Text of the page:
The result of this pay imbalance is resentment among people working in production and a growing shortage of production management personnel across the television industry.  We are battling to retain talented employees and to attract new people into our industry, but this is very hard to achieve when production management staff are overworked, undervalued and underpaid.

So, we are now calling for change.  This change needs to start at the top, with the broadcasters.

The UK’s leading broadcasters, who effectively set levels of pay across the industry, have allowed production management rates to remain stagnant and in many cases have actively resisted proposed rate increases.  At the same time, the budgeted rates of our editorial colleagues have continued to increase.  

Production management departments are not simply the “admin” of the TV community, they are linchpins driving productions forward, keeping everyone healthy and safe and delivering quality content to broadcasters.  The job is getting increasingly difficult due to squeezed budgets and schedules, making the goal of turning a profit for the production company, or sometimes even coming in on budget, ever more challenging.

Our workload is ever increasing to allow for the extra demands of broadcasters.  In recent years the burden on the production management teams has increased to include Albert sustainability, in-depth background checks, diversity commitments, regional quotas, mental health monitoring, duty of care commitments for staff and contributors, increased health and safety regulations and social media out-put – all alongside the huge challenges created by the Covid-19 pandemic and regulatory changes due to the UK leaving the EU.  A lot of the time this additional work has to be carried out across multiple productions because budgets don’t allow for full time production staff.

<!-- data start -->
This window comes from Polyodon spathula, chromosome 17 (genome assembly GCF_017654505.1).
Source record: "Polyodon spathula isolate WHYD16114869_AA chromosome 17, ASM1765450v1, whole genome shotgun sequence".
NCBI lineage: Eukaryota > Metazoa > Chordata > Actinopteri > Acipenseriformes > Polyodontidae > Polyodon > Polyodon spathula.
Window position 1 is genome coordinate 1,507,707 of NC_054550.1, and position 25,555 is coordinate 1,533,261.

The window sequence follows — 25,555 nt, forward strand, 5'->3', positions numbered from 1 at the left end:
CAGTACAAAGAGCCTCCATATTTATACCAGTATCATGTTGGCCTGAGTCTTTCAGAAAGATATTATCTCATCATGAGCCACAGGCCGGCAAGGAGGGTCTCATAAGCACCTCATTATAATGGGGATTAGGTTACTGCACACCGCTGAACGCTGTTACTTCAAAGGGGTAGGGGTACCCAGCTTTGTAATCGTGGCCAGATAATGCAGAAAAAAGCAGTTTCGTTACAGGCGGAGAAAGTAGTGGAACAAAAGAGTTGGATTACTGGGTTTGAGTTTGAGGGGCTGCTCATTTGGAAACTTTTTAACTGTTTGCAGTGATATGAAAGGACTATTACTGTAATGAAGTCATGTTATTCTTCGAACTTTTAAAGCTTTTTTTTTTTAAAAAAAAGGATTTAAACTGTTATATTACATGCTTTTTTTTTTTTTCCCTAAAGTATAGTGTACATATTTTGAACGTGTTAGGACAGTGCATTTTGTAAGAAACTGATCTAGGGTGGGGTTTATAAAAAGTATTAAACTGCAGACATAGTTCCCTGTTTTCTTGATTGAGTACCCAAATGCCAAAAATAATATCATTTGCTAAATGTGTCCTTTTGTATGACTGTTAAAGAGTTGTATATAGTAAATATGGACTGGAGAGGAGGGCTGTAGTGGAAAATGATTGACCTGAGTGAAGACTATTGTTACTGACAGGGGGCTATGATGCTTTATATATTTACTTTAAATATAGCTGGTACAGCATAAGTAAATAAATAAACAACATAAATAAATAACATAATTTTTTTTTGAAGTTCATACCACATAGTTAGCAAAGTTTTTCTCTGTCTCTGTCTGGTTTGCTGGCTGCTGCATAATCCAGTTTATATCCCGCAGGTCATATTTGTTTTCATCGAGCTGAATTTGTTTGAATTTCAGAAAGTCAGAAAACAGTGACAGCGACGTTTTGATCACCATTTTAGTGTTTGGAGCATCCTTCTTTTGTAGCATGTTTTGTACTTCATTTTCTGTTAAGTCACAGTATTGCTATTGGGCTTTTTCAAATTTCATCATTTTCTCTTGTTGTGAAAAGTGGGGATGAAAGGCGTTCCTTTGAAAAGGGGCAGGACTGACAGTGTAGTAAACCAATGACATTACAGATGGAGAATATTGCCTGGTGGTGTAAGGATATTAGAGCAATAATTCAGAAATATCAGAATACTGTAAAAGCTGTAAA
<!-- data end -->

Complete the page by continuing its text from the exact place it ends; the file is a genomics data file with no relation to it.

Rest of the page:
The change we are asking for is simple - recognition of the work we do and additional funding which is both fair and transparent, to allow for proper production support.  Future budgets should not be signed off unless they meet the following criteria that would show a clear commitment to equal pay for production teams:  

  • Head of Production rate is comparable that of Executive Producer

  • Production Executive rate is comparable to that of Series Producer

  • Line Producer rate is comparable to that of Senior Producers and Directors

  • Production Manager rate is comparable to that of Producer/Director

  • Production Coordinator rate is comparable to that of Assistant Producer

  • Production Secretary rate is comparable to that of Researcher 

If broadcasters commit to this change and take this lead, independent production companies will then have the opportunity to fairly distribute these rates with the usual considerations of employee experience and production.